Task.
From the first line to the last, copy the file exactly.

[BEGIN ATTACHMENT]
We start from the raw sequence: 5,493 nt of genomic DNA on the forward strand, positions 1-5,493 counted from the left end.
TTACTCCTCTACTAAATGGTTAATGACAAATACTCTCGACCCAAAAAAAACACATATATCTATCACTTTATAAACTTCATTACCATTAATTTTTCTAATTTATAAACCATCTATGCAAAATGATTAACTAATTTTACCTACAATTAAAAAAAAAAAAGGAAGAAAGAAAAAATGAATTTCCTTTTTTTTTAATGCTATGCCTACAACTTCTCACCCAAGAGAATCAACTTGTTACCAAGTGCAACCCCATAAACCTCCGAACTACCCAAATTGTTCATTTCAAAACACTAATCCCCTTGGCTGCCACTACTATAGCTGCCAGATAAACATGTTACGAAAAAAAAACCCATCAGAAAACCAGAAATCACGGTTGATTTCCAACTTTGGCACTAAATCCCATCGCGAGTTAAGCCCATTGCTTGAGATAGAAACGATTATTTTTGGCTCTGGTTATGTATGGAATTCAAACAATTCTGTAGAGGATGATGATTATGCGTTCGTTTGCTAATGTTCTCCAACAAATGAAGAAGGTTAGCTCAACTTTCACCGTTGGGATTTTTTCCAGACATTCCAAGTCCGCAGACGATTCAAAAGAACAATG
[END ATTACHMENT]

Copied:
We start from the raw sequence: 5,493 nt of genomic DNA on the forward strand, positions 1-5,493 counted from the left end.
TTACTCCTCTACTAAATGGTTAATGACAAATACTCTCGACCCAAAAAAAACACATATATCTATCACTTTATAAACTTCATTACCATTAATTTTTCTAATTTATAAACCATCTATGCAAAATGATTAACTAATTTTACCTACAATTAAAAAAAAAAAAGGAAGAAAGAAAAAATGAATTTCCTTTTTTTTTAATGCTATGCCTACAACTTCTCACCCAAGAGAATCAACTTGTTACCAAGTGCAACCCCATAAACCTCCGAACTACCCAAATTGTTCATTTCAAAACACTAATCCCCTTGGCTGCCACTACTATAGCTGCCAGATAAACATGTTACGAAAAAAAAACCCATCAGAAAACCAGAAATCACGGTTGATTTCCAACTTTGGCACTAAATCCCATCGCGAGTTAAGCCCATTGCTTGAGATAGAAACGATTATTTTTGGCTCTGGTTATGTATGGAATTCAAACAATTCTGTAGAGGATGATGATTATGCGTTCGTTTGCTAATGTTCTCCAACAAATGAAGAAGGTTAGCTCAACTTTCACCGTTGGGATTTTTTCCAGACATTCCAAGTCCGCAGACGATTCAAAAGAACAATG